Magazine article The New Yorker

Feeling Worse

Magazine article The New Yorker

Feeling Worse

Article excerpt

Feeling Worse

How much of a surprise was the Better Care Reconciliation Act, the Senate's super-secret health-care bill, which Mitch McConnell, the Majority Leader, finally revealed last Thursday? There had been intimations, from President Trump, among others, that it would fix some of the destructiveness of the House bill, which the Congressional Budget Office estimated would cause twenty-three million Americans to lose their insurance coverage. But it turns out that the Senate bill is just as miserable. The new C.B.O. estimate isn't expected until next week, but there are indications that it won't be good: the cuts to Medicaid, for example, may be even more severe than those in the House bill, which the C.B.O. calculated would amount to more than eight hundred billion dollars over the next ten years.

The Senate bill jettisons standards for care so thoroughly that, under its terms, it isn't clear what it would even mean to be covered. Before Obamacare, when people who had insurance developed a serious health condition, they often discovered that it wasn't covered by their policy, or that there were so many co-payments, deductibles, mysterious charges, and caps--including lifetime caps--that their coverage amounted to little more than a discount coupon on something that remained unaffordable. People found themselves without coverage for hospitalization, prescription drugs, and pediatric and chronic-disease care. A key contribution of the Affordable Care Act was to define each of those services, and some others, as "essential health benefits"--services that a plan had to cover in order to call itself a plan.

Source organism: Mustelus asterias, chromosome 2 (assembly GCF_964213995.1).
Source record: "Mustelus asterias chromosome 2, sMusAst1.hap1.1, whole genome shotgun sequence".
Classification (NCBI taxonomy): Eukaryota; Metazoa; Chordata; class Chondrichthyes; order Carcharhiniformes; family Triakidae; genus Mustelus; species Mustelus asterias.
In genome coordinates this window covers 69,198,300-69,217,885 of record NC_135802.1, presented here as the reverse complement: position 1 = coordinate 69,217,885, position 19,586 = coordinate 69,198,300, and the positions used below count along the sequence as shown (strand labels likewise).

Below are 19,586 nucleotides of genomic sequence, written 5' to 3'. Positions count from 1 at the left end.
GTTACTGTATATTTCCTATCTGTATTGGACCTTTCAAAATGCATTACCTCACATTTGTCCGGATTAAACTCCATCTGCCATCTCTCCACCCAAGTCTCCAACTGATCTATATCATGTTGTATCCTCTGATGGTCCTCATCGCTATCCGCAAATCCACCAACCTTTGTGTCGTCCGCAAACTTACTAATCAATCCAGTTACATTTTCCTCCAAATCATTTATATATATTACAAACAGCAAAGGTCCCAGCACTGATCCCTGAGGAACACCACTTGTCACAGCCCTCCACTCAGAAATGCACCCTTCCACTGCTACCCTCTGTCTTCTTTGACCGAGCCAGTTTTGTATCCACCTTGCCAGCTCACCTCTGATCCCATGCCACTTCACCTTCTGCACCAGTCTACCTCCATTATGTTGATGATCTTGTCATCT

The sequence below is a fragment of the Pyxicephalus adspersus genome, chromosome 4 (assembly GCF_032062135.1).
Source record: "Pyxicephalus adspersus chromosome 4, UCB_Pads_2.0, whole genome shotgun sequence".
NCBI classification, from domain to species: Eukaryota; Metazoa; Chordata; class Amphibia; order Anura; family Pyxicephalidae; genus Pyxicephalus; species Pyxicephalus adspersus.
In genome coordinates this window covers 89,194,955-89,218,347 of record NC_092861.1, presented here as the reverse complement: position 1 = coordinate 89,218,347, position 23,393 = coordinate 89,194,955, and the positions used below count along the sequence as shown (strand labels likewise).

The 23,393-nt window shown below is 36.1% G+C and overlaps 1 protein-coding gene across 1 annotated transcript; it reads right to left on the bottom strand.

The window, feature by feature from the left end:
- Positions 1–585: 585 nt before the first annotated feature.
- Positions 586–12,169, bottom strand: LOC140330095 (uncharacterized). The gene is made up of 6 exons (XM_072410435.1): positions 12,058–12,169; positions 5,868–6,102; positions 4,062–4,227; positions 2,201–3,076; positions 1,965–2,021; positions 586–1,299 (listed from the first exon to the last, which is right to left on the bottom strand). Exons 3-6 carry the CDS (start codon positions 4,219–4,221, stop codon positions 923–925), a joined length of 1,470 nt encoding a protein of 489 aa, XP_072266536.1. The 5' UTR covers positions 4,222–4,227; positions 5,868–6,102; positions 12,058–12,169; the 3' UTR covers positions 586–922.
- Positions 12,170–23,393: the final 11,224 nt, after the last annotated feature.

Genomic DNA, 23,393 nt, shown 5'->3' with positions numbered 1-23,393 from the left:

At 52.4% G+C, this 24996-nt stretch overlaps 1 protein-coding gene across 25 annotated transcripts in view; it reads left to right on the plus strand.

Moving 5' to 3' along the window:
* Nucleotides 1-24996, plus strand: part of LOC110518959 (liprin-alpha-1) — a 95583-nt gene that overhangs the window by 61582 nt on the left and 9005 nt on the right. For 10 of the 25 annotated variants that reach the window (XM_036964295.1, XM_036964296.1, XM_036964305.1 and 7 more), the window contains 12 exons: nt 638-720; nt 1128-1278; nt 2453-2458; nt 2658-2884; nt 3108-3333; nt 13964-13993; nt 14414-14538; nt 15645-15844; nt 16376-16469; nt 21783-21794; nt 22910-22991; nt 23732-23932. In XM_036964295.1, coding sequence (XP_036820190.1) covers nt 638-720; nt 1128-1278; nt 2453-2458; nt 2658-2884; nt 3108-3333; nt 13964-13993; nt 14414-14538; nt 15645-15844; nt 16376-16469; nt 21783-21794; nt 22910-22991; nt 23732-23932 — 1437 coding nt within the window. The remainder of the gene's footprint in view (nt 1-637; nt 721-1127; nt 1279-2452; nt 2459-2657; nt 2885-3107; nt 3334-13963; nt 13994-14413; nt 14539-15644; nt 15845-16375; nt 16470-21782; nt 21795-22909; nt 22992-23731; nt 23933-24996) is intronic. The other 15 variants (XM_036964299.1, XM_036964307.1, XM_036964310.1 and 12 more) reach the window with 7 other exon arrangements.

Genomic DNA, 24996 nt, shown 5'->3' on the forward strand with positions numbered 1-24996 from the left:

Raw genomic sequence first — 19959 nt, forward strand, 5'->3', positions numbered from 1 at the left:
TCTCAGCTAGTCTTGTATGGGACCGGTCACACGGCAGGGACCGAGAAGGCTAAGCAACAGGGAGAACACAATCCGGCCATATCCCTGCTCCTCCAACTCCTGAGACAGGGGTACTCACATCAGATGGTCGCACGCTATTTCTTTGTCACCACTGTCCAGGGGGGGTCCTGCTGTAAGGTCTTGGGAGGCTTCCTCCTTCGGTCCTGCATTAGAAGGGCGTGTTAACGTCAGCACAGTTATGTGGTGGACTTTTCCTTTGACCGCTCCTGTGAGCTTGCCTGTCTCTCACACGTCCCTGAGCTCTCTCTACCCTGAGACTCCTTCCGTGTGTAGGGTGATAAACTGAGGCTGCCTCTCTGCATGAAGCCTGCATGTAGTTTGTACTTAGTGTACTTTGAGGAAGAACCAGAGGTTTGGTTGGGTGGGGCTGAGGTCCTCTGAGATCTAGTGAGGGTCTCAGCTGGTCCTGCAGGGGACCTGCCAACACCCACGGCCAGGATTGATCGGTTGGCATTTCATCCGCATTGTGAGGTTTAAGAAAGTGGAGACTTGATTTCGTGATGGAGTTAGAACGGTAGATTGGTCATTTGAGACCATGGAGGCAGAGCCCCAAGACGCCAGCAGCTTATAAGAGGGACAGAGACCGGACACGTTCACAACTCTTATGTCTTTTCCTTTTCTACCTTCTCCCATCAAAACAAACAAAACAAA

The House and the Senate bills both allow the states to waive the essential-benefit requirements. House Republicans justified this provision by expressing outrage at the inclusion of prenatal care in the benefits: Why, they asked, should men, who can't get pregnant, have to pay for that? Such attempts to frame access to coverage as someone else's problem are muddled as a matter of both practice and principle.

In America, the category of the vulnerable is a broad one. Medicaid, for example, covers seventy-four million low-income Americans--a fifth of the population. There is no simple picture of this group; according to the Kaiser Family Foundation, thirty-four million are children, eleven million are disabled, and seven million are elderly, a large number of whom live in nursing facilities. Many of those people led middle-class or even affluent lives, until their savings were consumed by the cost of residential care, which, in large part, is not covered by Medicare; nearly two-thirds of nursing-home patients are, at some point, on Medicaid.

One of Obamacare's innovations was to expand Medicaid eligibility to include people slightly above the poverty level. The federal government now pays the states a percentage of what it costs them to care for eligible residents: if a state spends more, it gets more, within certain parameters. Both Republican plans would radically restructure the program, giving states limited sums. The states would then have to use their own money to make up for the shortfall--or they could choose to spend even less. This change would place particularly devastating financial pressures on the elderly, at a time when the population is aging.

Both plans would also strand many people afflicted by the opioid epidemic, a crisis that Trump and other Republicans have promised to address. …

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